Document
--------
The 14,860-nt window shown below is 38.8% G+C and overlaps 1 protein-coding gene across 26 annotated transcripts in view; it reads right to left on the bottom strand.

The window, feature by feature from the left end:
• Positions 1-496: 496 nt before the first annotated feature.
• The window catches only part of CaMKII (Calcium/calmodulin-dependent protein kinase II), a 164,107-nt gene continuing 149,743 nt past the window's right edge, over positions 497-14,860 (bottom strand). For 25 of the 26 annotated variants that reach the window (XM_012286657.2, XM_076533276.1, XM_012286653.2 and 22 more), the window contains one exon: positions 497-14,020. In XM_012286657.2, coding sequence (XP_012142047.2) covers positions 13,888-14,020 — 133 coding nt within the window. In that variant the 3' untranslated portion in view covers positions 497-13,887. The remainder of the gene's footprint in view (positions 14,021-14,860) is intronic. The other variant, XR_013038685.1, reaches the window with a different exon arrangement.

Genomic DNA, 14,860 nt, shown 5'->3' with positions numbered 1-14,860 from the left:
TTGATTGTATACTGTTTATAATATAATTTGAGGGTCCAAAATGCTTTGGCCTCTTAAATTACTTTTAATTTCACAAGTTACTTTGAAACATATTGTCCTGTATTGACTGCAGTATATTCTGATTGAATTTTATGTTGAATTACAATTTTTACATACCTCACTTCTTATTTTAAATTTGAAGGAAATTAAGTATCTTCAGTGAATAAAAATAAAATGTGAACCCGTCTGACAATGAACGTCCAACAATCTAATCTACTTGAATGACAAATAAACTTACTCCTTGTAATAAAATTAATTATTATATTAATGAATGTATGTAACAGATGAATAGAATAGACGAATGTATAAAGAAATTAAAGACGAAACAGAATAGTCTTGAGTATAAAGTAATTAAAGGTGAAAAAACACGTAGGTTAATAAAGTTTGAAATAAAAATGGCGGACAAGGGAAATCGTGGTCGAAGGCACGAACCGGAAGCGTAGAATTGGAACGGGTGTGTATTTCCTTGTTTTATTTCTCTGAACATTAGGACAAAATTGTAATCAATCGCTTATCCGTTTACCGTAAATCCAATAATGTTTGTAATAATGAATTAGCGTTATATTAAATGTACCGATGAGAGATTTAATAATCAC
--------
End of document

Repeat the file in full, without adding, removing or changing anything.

The 14,860-nt window shown below is 38.8% G+C and overlaps 1 protein-coding gene across 26 annotated transcripts in view; it reads right to left on the bottom strand.

The window, feature by feature from the left end:
• Positions 1-496: 496 nt before the first annotated feature.
• The window catches only part of CaMKII (Calcium/calmodulin-dependent protein kinase II), a 164,107-nt gene continuing 149,743 nt past the window's right edge, over positions 497-14,860 (bottom strand). For 25 of the 26 annotated variants that reach the window (XM_012286657.2, XM_076533276.1, XM_012286653.2 and 22 more), the window contains one exon: positions 497-14,020. In XM_012286657.2, coding sequence (XP_012142047.2) covers positions 13,888-14,020 — 133 coding nt within the window. In that variant the 3' untranslated portion in view covers positions 497-13,887. The remainder of the gene's footprint in view (positions 14,021-14,860) is intronic. The other variant, XR_013038685.1, reaches the window with a different exon arrangement.

Genomic DNA, 14,860 nt, shown 5'->3' with positions numbered 1-14,860 from the left:
TTGATTGTATACTGTTTATAATATAATTTGAGGGTCCAAAATGCTTTGGCCTCTTAAATTACTTTTAATTTCACAAGTTACTTTGAAACATATTGTCCTGTATTGACTGCAGTATATTCTGATTGAATTTTATGTTGAATTACAATTTTTACATACCTCACTTCTTATTTTAAATTTGAAGGAAATTAAGTATCTTCAGTGAATAAAAATAAAATGTGAACCCGTCTGACAATGAACGTCCAACAATCTAATCTACTTGAATGACAAATAAACTTACTCCTTGTAATAAAATTAATTATTATATTAATGAATGTATGTAACAGATGAATAGAATAGACGAATGTATAAAGAAATTAAAGACGAAACAGAATAGTCTTGAGTATAAAGTAATTAAAGGTGAAAAAACACGTAGGTTAATAAAGTTTGAAATAAAAATGGCGGACAAGGGAAATCGTGGTCGAAGGCACGAACCGGAAGCGTAGAATTGGAACGGGTGTGTATTTCCTTGTTTTATTTCTCTGAACATTAGGACAAAATTGTAATCAATCGCTTATCCGTTTACCGTAAATCCAATAATGTTTGTAATAATGAATTAGCGTTATATTAAATGTACCGATGAGAGATTTAATAATCAC